Let $f: \mathbb N \to \mathbb N$ be a function such that $f(1)=1$ and
$$f(n)=n - f(f(n-1)), \quad n \geq 2.$$
Show that $f(n+f(n))=n $ for each positive integer $n.$

My answer is not elegant and rather delicate. All comments are more than welcome !

We look first at some special properties of f(n).

Property A: f(n) is either equal to f(n-1) or f(n-1)+1

Proof by induction: Suppose it is true up to an n such that f(n)= f(n-1) then using the definition of f(n+1) and replacing f(f(n)) by f(f(n-1)) gives f(n+1)=f(n)+1

Now suppose n is such that f(n) =f(n-1)+1 then f(n+1)=n+1-f(f(n-1)+1)
We note that f(n) is always smaller than n therefore induction applies to the above and f(f(n-1)+1) is either equal to f(f(n-1)) or
f(f(n-1))+1 so we get either f(n+1)=f(n) or f(n+1)=f(n)+1

Property B : we note that if f(n)=f(n-1) then f(n+1)=f(n)+1

We now look at the problem f(n+f(n))= n

We proceed by induction;Suppose it is true up to an n such that f(n+1)=f(n)
Then f(n+1+f(n+1)) =n+1+f(n)-f(f(n+f(n))=n+1+f(n)-f(n)=n+1 by induction

We note that f(n+1+f(n+1))=f(n+1+f(n))=f(n+f(n))+1=n+1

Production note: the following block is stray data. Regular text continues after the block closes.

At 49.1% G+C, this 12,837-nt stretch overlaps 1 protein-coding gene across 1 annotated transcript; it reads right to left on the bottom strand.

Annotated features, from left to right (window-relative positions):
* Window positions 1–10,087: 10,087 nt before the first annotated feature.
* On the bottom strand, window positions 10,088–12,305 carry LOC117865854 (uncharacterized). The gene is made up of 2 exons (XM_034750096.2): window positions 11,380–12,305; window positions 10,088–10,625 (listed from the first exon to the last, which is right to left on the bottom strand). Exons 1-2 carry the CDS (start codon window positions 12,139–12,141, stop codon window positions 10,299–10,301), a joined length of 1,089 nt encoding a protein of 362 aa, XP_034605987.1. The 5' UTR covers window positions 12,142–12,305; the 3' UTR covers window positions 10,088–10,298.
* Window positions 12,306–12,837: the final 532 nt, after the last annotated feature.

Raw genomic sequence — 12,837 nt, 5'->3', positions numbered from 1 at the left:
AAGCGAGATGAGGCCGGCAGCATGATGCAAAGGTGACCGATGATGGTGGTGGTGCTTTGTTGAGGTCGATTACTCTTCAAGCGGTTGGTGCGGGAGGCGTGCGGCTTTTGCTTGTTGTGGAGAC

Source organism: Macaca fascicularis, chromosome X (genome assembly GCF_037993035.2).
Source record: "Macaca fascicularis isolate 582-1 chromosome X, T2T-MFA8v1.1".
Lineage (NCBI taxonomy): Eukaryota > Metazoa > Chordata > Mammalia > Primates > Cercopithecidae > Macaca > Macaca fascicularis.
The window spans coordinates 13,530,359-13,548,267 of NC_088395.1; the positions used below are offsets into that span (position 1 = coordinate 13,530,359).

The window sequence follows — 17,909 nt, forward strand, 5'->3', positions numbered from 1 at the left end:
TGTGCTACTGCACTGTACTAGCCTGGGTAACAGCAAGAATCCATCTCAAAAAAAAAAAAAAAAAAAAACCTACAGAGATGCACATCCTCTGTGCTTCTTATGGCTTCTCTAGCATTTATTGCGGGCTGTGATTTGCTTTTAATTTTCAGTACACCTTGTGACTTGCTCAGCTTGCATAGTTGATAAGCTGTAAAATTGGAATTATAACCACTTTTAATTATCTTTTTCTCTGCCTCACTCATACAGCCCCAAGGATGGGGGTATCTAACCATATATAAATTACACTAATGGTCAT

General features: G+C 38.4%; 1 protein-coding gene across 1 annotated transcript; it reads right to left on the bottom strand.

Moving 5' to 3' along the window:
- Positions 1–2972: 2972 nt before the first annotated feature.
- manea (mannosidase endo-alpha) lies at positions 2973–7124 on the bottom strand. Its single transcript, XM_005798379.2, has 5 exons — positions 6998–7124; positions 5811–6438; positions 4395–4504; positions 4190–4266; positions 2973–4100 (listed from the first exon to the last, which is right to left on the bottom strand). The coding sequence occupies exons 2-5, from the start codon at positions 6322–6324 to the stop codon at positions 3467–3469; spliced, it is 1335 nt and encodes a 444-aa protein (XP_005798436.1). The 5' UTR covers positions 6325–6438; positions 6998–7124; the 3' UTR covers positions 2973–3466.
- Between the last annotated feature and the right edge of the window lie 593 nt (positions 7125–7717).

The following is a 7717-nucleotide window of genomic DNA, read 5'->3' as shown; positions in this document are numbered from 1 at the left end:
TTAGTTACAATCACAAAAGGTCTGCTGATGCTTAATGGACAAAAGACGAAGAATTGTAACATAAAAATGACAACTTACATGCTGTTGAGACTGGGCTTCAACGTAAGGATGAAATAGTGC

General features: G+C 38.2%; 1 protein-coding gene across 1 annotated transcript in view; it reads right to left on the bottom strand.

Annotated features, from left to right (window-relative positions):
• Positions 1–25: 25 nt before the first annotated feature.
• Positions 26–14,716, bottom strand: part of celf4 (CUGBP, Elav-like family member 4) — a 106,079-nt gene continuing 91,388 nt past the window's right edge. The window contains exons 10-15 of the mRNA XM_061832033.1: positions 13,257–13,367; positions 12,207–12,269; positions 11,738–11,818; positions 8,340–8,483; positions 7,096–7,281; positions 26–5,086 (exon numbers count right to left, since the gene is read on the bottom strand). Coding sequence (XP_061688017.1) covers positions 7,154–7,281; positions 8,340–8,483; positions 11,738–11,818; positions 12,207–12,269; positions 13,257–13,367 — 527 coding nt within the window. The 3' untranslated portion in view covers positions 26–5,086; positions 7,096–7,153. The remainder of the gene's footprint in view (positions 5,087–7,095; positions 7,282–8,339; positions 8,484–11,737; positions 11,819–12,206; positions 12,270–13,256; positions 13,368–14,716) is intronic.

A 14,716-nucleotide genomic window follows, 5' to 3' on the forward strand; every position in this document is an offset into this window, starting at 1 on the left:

My answer is not elegant and rather delicate. All comments are more than welcome !

We look first at some special properties of f(n).

Property A: f(n) is either equal to f(n-1) or f(n-1)+1

Proof by induction: Suppose it is true up to an n such that f(n)= f(n-1) then using the definition of f(n+1) and replacing f(f(n)) by f(f(n-1)) gives f(n+1)=f(n)+1

Now suppose n is such that f(n) =f(n-1)+1 then f(n+1)=n+1-f(f(n-1)+1) We note that f(n) is always smaller than n therefore induction applies to the above and f(f(n-1)+1) is either equal to f(f(n-1)) or f(f(n-1))+1 so we get either f(n+1)=f(n) or f(n+1)=f(n)+1

Property B : we note that if f(n)=f(n-1) then f(n+1)=f(n)+1

We now look at the problem f(n+f(n))= n

We proceed by induction;Suppose it is true up to an n such that f(n+1)=f(n) Then f(n+1+f(n+1)) =n+1+f(n)-f(f(n+f(n))=n+1+f(n)-f(n)=n+1 by induction

We note that f(n+1+f(n+1))=f(n+1+f(n))=f(n+f(n))+1=n+1

We now look at f(n+2)=f(n+1)+1 from B

f(n+2+f(n+2))=n+2+f(n+2)-f(f(n+1+f(n+2))=n+3+f(n)-f(f(n+2+f(n)))

Now f(n+2+f(n)) can be either equal to f(n+f(n))+1 or f(n+f(n)))+2 from A

If we take the first case then:

f(n+2+f(n+2))=f(n+3+f(n))=n+3+f(n)-f(n+1)=n+3 but if f(n+1+f(n))=n+1 and f(n+3+f(n))=n+3 then f(n+2+f(n)) must be n+2 by A This is a contradiction

Therefore f(n+2+f(n))=n+2 and we have f(n+2+f(n+2))=n+3+f(n)-f(n+2)=n+2

This completes the induction